High pressure conditions have previously been used to carbonate the surface layers of hardened cements. However, problems resulting from bulk carbonation of hardened cements have been reported. For example, the volume changes associated with conversion of calcium hydroxide to calcium carbonate have been reported to cause microcracking and shrinkage, at least under certain conditions.
Supercritical Fluids in Cementitious Materials
Supercritical and near-critical fluids confined in narrow pores have properties that are often quite different from those of a bulk gas. Because supercritical fluids are highly compressible, a surface or wall potential can produce a strong, temperature-dependent preferential adsorption, which might not occur at all at lower fluid densities. For example, a water layer on the solid surfaces is believed to be necessary to initiate carbonation reactions. Water is, in turn, a product of carbonation. At lower pressures water can completely fill the pores and thereby limit or even prevent carbonation; in such cases the sample must be dried for carbonation to resume. However, saturation and supersaturation of water in a CO2-rich phase is possible at high pressure, because phase separation in the concrete pores is slower than the carbonation reaction. Also, at high pressures carbon dioxide may adsorb onto the solid surfaces, along with water. The pore environment may eventually consist of a fluid phase of water and dissolved CO2, with mostly water but some CO2, adsorbed onto the walls of the concrete pores. At high pressures solubility of CO2 in water increases.
E. Reardon et al., “High Pressure Carbonation of Cementitious Grout,” Cement and Concrete Research, vol. 19, pp. 385-399 (1989) discloses treating a solid, hardened, cementitious grout with carbon dioxide gas at pressures up to 800 psi, and notes that this process can sometimes cause physical damage to specimens, including fracturing due to dehydration and shrinkage.
J. Bukowski et al., “Reactivity and Strength Development of CO2 Activated Non-Hydraulic Calcium Silicates, Cement and Concrete Research, vol. 9, pp. 57-68 (1979) discloses treating non-hydraulic calcium silicates with CO2 up to 815 psi, and notes that both the extent of the carbonation reaction and the compressive strength of the carbonated materials increased with treatment pressure.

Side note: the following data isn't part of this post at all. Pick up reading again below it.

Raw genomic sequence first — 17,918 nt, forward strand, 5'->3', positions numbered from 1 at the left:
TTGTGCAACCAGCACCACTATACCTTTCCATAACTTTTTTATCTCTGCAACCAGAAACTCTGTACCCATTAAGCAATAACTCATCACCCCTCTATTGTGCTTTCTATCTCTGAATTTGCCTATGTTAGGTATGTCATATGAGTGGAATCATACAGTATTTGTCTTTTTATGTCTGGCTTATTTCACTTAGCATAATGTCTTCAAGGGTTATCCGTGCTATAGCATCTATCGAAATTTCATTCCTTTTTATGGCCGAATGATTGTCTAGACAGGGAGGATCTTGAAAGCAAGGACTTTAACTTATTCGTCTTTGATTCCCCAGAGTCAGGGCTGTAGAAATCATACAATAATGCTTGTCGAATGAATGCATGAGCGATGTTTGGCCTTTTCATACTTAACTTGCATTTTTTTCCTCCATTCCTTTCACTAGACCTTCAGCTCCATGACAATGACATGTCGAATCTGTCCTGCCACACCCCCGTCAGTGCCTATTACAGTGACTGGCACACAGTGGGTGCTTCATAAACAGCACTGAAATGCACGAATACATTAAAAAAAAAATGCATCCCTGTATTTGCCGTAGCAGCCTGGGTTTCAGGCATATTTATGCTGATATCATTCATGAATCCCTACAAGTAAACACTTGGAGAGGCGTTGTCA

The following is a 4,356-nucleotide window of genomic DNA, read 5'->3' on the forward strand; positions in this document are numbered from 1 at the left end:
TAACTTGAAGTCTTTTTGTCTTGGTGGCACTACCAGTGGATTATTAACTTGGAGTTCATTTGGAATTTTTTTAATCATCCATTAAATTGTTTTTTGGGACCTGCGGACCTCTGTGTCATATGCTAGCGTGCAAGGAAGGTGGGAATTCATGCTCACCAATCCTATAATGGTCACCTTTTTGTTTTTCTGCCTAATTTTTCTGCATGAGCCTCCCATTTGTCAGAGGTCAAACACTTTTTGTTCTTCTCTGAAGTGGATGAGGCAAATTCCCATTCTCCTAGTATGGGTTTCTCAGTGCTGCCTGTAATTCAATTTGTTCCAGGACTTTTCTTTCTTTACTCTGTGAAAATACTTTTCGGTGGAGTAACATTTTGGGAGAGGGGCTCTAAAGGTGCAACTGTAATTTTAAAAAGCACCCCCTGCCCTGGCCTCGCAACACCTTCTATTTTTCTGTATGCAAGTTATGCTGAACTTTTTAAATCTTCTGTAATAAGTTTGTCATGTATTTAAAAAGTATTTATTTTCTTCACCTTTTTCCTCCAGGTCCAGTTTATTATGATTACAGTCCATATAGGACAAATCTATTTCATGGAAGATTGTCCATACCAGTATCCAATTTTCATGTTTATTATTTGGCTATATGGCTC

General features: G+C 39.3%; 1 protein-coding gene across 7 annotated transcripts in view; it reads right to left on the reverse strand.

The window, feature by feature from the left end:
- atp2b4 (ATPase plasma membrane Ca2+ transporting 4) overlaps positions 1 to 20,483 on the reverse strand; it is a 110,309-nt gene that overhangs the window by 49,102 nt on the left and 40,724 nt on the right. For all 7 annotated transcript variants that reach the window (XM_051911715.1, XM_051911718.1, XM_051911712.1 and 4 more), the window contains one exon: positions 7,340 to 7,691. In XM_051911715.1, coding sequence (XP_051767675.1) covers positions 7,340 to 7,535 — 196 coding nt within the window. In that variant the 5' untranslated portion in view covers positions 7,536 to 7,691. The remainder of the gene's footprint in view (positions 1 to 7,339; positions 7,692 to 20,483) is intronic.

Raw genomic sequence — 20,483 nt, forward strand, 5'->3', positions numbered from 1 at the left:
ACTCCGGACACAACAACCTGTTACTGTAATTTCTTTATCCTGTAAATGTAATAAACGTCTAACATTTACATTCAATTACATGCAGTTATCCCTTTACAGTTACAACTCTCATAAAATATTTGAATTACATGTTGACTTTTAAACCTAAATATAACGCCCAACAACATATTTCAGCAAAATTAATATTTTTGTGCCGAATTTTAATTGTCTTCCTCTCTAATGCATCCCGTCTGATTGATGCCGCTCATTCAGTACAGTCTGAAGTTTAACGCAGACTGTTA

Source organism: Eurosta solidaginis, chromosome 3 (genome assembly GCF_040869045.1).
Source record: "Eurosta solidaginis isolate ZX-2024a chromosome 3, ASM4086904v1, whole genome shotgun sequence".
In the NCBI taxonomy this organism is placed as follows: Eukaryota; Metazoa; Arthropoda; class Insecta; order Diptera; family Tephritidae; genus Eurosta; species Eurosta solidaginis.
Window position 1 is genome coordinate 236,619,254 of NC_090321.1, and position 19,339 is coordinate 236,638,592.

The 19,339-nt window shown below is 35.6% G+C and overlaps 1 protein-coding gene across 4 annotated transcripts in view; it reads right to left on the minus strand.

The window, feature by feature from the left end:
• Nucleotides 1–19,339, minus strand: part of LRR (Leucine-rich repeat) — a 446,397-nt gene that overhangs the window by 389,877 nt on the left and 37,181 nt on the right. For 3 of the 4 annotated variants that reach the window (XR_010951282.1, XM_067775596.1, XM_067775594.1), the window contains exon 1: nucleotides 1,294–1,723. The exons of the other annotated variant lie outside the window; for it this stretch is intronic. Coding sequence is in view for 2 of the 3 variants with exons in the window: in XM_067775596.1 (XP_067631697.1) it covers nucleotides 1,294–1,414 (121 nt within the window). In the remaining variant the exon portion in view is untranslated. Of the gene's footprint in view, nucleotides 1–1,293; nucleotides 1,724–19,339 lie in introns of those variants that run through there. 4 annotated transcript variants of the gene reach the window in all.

U.S. Pat. No. 4,117,060 discloses a method for the manufacture of concrete, in which a mixture of a cement, an aggregate, a polymer, and water were compressed in a mold, and exposed to carbon dioxide gas in the mold prior to compression, so that the carbon dioxide reacts with the other ingredients to provide a hardened product.
U.S. Pat. No. 4,427,610 discloses a molding process for cementitious materials, wherein the molded but uncured object is conveyed to a curing chamber and exposed to ultracold CO2.
U.S. Pat. No. 5,518,540 discloses treating a cured cement with dense-phase gaseous or supercritical carbon dioxide. The patent also mentions using supercritical carbon dioxide as a solvent to infuse certain materials into a hardened cement paste. See also U.S. Pat. No. 5,650,562.
U.S. Pat. No. 5,051,217 discloses a continuous stamping and pressing process for curing and carbonating cementitious materials. CO2 was admitted at low pressures, and could later be compressed to higher pressures in one segment of the apparatus, a segment through which an afterhardening cement mixture passed continuously. The apparatus was said to be quasi-gas-tight. Only a portion of the uncured form was subjected to high pressure at any given time. The ratio of the mass of CO2 to the mass of the uncured cement was relatively low, apparently always under 0.002 (extrapolating from data given in the specification).